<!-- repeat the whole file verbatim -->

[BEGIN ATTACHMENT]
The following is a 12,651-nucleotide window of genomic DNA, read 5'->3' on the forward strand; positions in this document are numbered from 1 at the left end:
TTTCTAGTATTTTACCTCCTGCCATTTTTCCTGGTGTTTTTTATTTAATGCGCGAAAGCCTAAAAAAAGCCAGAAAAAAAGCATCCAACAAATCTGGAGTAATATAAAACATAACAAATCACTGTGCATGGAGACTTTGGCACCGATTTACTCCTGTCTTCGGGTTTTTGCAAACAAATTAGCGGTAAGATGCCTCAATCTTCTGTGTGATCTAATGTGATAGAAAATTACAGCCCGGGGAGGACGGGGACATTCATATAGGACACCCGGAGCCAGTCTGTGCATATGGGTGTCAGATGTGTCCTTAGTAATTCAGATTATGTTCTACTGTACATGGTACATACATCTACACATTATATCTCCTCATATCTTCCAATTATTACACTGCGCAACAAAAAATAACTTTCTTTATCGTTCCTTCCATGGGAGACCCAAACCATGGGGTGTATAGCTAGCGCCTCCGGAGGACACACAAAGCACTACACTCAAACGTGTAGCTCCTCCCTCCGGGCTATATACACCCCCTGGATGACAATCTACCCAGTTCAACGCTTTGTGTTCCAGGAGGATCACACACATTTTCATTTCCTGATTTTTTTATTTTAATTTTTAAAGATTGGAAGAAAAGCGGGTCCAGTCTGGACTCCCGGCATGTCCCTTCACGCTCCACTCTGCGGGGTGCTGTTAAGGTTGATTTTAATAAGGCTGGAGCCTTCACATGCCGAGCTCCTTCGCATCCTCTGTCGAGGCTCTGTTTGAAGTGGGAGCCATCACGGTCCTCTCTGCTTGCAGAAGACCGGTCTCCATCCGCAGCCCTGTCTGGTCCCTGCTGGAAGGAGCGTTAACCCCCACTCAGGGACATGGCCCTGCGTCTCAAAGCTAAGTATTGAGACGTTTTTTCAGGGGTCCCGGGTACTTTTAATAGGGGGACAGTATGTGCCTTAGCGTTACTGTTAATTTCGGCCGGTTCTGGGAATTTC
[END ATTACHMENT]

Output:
The following is a 12,651-nucleotide window of genomic DNA, read 5'->3' on the forward strand; positions in this document are numbered from 1 at the left end:
TTTCTAGTATTTTACCTCCTGCCATTTTTCCTGGTGTTTTTTATTTAATGCGCGAAAGCCTAAAAAAAGCCAGAAAAAAAGCATCCAACAAATCTGGAGTAATATAAAACATAACAAATCACTGTGCATGGAGACTTTGGCACCGATTTACTCCTGTCTTCGGGTTTTTGCAAACAAATTAGCGGTAAGATGCCTCAATCTTCTGTGTGATCTAATGTGATAGAAAATTACAGCCCGGGGAGGACGGGGACATTCATATAGGACACCCGGAGCCAGTCTGTGCATATGGGTGTCAGATGTGTCCTTAGTAATTCAGATTATGTTCTACTGTACATGGTACATACATCTACACATTATATCTCCTCATATCTTCCAATTATTACACTGCGCAACAAAAAATAACTTTCTTTATCGTTCCTTCCATGGGAGACCCAAACCATGGGGTGTATAGCTAGCGCCTCCGGAGGACACACAAAGCACTACACTCAAACGTGTAGCTCCTCCCTCCGGGCTATATACACCCCCTGGATGACAATCTACCCAGTTCAACGCTTTGTGTTCCAGGAGGATCACACACATTTTCATTTCCTGATTTTTTTATTTTAATTTTTAAAGATTGGAAGAAAAGCGGGTCCAGTCTGGACTCCCGGCATGTCCCTTCACGCTCCACTCTGCGGGGTGCTGTTAAGGTTGATTTTAATAAGGCTGGAGCCTTCACATGCCGAGCTCCTTCGCATCCTCTGTCGAGGCTCTGTTTGAAGTGGGAGCCATCACGGTCCTCTCTGCTTGCAGAAGACCGGTCTCCATCCGCAGCCCTGTCTGGTCCCTGCTGGAAGGAGCGTTAACCCCCACTCAGGGACATGGCCCTGCGTCTCAAAGCTAAGTATTGAGACGTTTTTTCAGGGGTCCCGGGTACTTTTAATAGGGGGACAGTATGTGCCTTAGCGTTACTGTTAATTTCGGCCGGTTCTGGGAATTTC